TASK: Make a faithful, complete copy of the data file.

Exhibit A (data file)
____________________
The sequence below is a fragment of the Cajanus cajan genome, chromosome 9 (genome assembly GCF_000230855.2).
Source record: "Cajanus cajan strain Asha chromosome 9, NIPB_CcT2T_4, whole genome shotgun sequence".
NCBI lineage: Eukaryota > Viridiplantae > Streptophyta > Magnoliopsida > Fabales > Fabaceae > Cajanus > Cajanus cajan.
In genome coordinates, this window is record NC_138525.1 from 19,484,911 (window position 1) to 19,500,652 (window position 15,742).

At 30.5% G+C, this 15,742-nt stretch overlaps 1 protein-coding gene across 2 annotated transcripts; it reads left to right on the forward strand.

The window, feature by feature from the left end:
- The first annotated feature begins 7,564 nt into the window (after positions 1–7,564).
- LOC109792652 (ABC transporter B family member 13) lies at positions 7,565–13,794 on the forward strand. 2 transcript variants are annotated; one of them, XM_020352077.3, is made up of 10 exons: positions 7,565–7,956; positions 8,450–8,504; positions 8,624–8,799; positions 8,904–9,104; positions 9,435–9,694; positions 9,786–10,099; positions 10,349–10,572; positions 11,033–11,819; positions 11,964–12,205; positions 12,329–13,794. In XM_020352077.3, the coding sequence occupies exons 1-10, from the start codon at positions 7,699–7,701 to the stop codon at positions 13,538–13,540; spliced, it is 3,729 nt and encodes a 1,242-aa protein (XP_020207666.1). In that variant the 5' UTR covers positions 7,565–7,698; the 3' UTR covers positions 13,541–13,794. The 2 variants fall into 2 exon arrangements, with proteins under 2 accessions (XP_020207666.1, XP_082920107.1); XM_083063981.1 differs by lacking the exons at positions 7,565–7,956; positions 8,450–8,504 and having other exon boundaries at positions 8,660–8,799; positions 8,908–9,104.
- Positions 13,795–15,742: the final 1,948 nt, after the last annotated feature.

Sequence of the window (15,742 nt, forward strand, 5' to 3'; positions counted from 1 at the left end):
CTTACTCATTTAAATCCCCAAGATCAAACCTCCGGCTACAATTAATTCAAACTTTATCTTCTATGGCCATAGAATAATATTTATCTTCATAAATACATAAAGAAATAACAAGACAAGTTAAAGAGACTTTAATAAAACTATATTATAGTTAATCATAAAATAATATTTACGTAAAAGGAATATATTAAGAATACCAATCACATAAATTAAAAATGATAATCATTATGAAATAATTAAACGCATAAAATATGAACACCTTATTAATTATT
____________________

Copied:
The sequence below is a fragment of the Cajanus cajan genome, chromosome 9 (genome assembly GCF_000230855.2).
Source record: "Cajanus cajan strain Asha chromosome 9, NIPB_CcT2T_4, whole genome shotgun sequence".
NCBI lineage: Eukaryota > Viridiplantae > Streptophyta > Magnoliopsida > Fabales > Fabaceae > Cajanus > Cajanus cajan.
In genome coordinates, this window is record NC_138525.1 from 19,484,911 (window position 1) to 19,500,652 (window position 15,742).

At 30.5% G+C, this 15,742-nt stretch overlaps 1 protein-coding gene across 2 annotated transcripts; it reads left to right on the forward strand.

The window, feature by feature from the left end:
- The first annotated feature begins 7,564 nt into the window (after positions 1–7,564).
- LOC109792652 (ABC transporter B family member 13) lies at positions 7,565–13,794 on the forward strand. 2 transcript variants are annotated; one of them, XM_020352077.3, is made up of 10 exons: positions 7,565–7,956; positions 8,450–8,504; positions 8,624–8,799; positions 8,904–9,104; positions 9,435–9,694; positions 9,786–10,099; positions 10,349–10,572; positions 11,033–11,819; positions 11,964–12,205; positions 12,329–13,794. In XM_020352077.3, the coding sequence occupies exons 1-10, from the start codon at positions 7,699–7,701 to the stop codon at positions 13,538–13,540; spliced, it is 3,729 nt and encodes a 1,242-aa protein (XP_020207666.1). In that variant the 5' UTR covers positions 7,565–7,698; the 3' UTR covers positions 13,541–13,794. The 2 variants fall into 2 exon arrangements, with proteins under 2 accessions (XP_020207666.1, XP_082920107.1); XM_083063981.1 differs by lacking the exons at positions 7,565–7,956; positions 8,450–8,504 and having other exon boundaries at positions 8,660–8,799; positions 8,908–9,104.
- Positions 13,795–15,742: the final 1,948 nt, after the last annotated feature.

Sequence of the window (15,742 nt, forward strand, 5' to 3'; positions counted from 1 at the left end):
CTTACTCATTTAAATCCCCAAGATCAAACCTCCGGCTACAATTAATTCAAACTTTATCTTCTATGGCCATAGAATAATATTTATCTTCATAAATACATAAAGAAATAACAAGACAAGTTAAAGAGACTTTAATAAAACTATATTATAGTTAATCATAAAATAATATTTACGTAAAAGGAATATATTAAGAATACCAATCACATAAATTAAAAATGATAATCATTATGAAATAATTAAACGCATAAAATATGAACACCTTATTAATTATT